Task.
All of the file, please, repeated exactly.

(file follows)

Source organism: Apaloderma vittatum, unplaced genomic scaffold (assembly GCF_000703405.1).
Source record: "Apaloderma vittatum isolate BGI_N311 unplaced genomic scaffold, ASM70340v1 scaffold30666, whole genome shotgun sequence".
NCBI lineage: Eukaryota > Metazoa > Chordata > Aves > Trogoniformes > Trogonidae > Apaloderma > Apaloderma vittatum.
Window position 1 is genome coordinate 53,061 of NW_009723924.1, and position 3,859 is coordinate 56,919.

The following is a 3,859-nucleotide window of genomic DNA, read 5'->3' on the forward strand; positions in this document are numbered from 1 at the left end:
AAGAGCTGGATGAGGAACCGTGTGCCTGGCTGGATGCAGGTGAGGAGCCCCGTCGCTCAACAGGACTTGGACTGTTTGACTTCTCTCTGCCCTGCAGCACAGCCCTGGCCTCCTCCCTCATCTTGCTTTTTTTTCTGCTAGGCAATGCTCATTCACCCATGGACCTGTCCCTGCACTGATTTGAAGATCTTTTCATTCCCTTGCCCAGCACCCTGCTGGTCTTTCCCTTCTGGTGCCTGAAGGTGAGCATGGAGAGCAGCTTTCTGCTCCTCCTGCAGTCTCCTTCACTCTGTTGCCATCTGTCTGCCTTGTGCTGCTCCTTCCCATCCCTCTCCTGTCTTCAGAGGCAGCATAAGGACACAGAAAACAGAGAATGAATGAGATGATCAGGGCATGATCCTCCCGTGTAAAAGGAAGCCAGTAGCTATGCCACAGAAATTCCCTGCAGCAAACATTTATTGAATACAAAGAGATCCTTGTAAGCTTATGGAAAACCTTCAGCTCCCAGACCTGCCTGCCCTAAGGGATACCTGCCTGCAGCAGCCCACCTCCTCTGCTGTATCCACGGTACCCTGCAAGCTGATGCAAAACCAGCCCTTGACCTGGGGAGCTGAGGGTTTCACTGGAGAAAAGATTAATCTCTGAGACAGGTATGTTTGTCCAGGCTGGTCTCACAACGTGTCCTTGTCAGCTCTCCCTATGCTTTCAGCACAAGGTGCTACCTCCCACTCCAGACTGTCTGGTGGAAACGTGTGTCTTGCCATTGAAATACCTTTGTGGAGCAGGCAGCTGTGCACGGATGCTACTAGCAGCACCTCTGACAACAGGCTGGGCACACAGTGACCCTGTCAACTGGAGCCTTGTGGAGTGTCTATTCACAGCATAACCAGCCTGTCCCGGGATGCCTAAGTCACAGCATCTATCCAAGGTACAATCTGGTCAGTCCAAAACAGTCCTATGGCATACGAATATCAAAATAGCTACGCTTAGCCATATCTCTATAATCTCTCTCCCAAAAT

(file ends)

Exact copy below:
Source organism: Apaloderma vittatum, unplaced genomic scaffold (assembly GCF_000703405.1).
Source record: "Apaloderma vittatum isolate BGI_N311 unplaced genomic scaffold, ASM70340v1 scaffold30666, whole genome shotgun sequence".
NCBI lineage: Eukaryota > Metazoa > Chordata > Aves > Trogoniformes > Trogonidae > Apaloderma > Apaloderma vittatum.
Window position 1 is genome coordinate 53,061 of NW_009723924.1, and position 3,859 is coordinate 56,919.

The following is a 3,859-nucleotide window of genomic DNA, read 5'->3' on the forward strand; positions in this document are numbered from 1 at the left end:
AAGAGCTGGATGAGGAACCGTGTGCCTGGCTGGATGCAGGTGAGGAGCCCCGTCGCTCAACAGGACTTGGACTGTTTGACTTCTCTCTGCCCTGCAGCACAGCCCTGGCCTCCTCCCTCATCTTGCTTTTTTTTCTGCTAGGCAATGCTCATTCACCCATGGACCTGTCCCTGCACTGATTTGAAGATCTTTTCATTCCCTTGCCCAGCACCCTGCTGGTCTTTCCCTTCTGGTGCCTGAAGGTGAGCATGGAGAGCAGCTTTCTGCTCCTCCTGCAGTCTCCTTCACTCTGTTGCCATCTGTCTGCCTTGTGCTGCTCCTTCCCATCCCTCTCCTGTCTTCAGAGGCAGCATAAGGACACAGAAAACAGAGAATGAATGAGATGATCAGGGCATGATCCTCCCGTGTAAAAGGAAGCCAGTAGCTATGCCACAGAAATTCCCTGCAGCAAACATTTATTGAATACAAAGAGATCCTTGTAAGCTTATGGAAAACCTTCAGCTCCCAGACCTGCCTGCCCTAAGGGATACCTGCCTGCAGCAGCCCACCTCCTCTGCTGTATCCACGGTACCCTGCAAGCTGATGCAAAACCAGCCCTTGACCTGGGGAGCTGAGGGTTTCACTGGAGAAAAGATTAATCTCTGAGACAGGTATGTTTGTCCAGGCTGGTCTCACAACGTGTCCTTGTCAGCTCTCCCTATGCTTTCAGCACAAGGTGCTACCTCCCACTCCAGACTGTCTGGTGGAAACGTGTGTCTTGCCATTGAAATACCTTTGTGGAGCAGGCAGCTGTGCACGGATGCTACTAGCAGCACCTCTGACAACAGGCTGGGCACACAGTGACCCTGTCAACTGGAGCCTTGTGGAGTGTCTATTCACAGCATAACCAGCCTGTCCCGGGATGCCTAAGTCACAGCATCTATCCAAGGTACAATCTGGTCAGTCCAAAACAGTCCTATGGCATACGAATATCAAAATAGCTACGCTTAGCCATATCTCTATAATCTCTCTCCCAAAAT